Sleep patterns of a primarily obese sample of treatment-seeking children

J Clin Sleep Med. 2014 Oct 15;10(10):1111-7. doi: 10.5664/jcsm.4112.

Abstract

Study objectives: To examine the sleep patterns and the role of day of the week and school break in these patterns within a primarily obese sample of children.

Methods: Participants included 143 obese children (8-12 years) and their parents initiating treatment in a weight-management study in a community-based setting. Demographics, anthropometrics, and objectively measured sleep (i.e., with use of Sensewear Armbands) were collected prior to treatment.

Results: Sleep duration was insufficient in our sample, as approximately 88% obtained less than 8 hours of sleep (mean = 6.92, standard deviation = 0.85). Those with lower total sleep time included older children, those identified as African American (compared to those identified as Caucasian), and those identified as Non-Hispanic (compared to those identified as Hispanic). Children on school break initiated sleep later than those in school the week of measurement. Children woke later on weekends and when on school break. There were no differences in day of the week or school break in predicting child sleep duration and total wake time (p's > 0.05).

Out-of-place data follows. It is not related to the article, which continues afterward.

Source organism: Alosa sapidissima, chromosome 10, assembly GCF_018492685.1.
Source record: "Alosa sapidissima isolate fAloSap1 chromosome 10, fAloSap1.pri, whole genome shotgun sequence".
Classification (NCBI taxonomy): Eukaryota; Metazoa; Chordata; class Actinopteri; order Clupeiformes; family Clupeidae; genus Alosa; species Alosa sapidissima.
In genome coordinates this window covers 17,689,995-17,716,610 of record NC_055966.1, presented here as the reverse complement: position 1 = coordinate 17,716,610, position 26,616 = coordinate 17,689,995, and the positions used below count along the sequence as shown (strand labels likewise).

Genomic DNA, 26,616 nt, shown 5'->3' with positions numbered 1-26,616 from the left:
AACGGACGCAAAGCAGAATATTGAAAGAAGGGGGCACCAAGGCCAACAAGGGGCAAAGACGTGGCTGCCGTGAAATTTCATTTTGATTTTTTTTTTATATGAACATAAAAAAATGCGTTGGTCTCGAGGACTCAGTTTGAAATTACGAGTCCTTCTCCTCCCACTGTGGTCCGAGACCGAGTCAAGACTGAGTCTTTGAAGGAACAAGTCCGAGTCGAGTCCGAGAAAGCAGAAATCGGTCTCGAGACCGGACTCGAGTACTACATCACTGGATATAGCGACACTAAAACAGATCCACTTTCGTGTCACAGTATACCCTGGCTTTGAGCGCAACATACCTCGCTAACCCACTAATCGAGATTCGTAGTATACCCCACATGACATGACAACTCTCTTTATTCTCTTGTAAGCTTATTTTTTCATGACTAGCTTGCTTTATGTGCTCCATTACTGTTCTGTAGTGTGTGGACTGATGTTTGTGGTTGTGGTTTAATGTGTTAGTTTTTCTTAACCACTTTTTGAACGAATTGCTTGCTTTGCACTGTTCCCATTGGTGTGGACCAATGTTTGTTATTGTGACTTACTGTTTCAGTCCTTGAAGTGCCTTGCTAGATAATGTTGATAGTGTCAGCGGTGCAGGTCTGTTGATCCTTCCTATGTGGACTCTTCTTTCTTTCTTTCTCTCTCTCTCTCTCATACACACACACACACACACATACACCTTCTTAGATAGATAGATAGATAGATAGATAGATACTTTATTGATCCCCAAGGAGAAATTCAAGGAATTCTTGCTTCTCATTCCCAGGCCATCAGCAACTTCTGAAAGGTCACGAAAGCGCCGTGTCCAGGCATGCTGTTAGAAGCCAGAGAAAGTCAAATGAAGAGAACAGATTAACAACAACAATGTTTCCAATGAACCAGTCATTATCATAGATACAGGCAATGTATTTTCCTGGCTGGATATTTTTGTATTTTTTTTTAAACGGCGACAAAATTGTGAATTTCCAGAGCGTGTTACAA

Conclusions: This study is one of the first to examine sleep patterns within a primarily obese sample of treatment-seeking rural children. There is a need for research to develop a better understanding of how sleep may affect health functioning and weight management, as well as quality of life and psychosocial functioning of children who are overweight or obese.

Trial registration: ClinicalTrials.gov NCT01820338.

Keywords: children; obesity; sleep duration; treatment-seeking.

Publication types

  • Research Support, N.I.H., Extramural

MeSH terms

  • Child
  • Female
  • Holidays
  • Humans
  • Male
  • Obesity / complications*
  • Obesity / therapy
  • Patient Acceptance of Health Care
  • Rural Population
  • Sleep
  • Sleep Deprivation / complications*
  • Time Factors
  • Weight Reduction Programs

Associated data

  • ClinicalTrials.gov/NCT01820338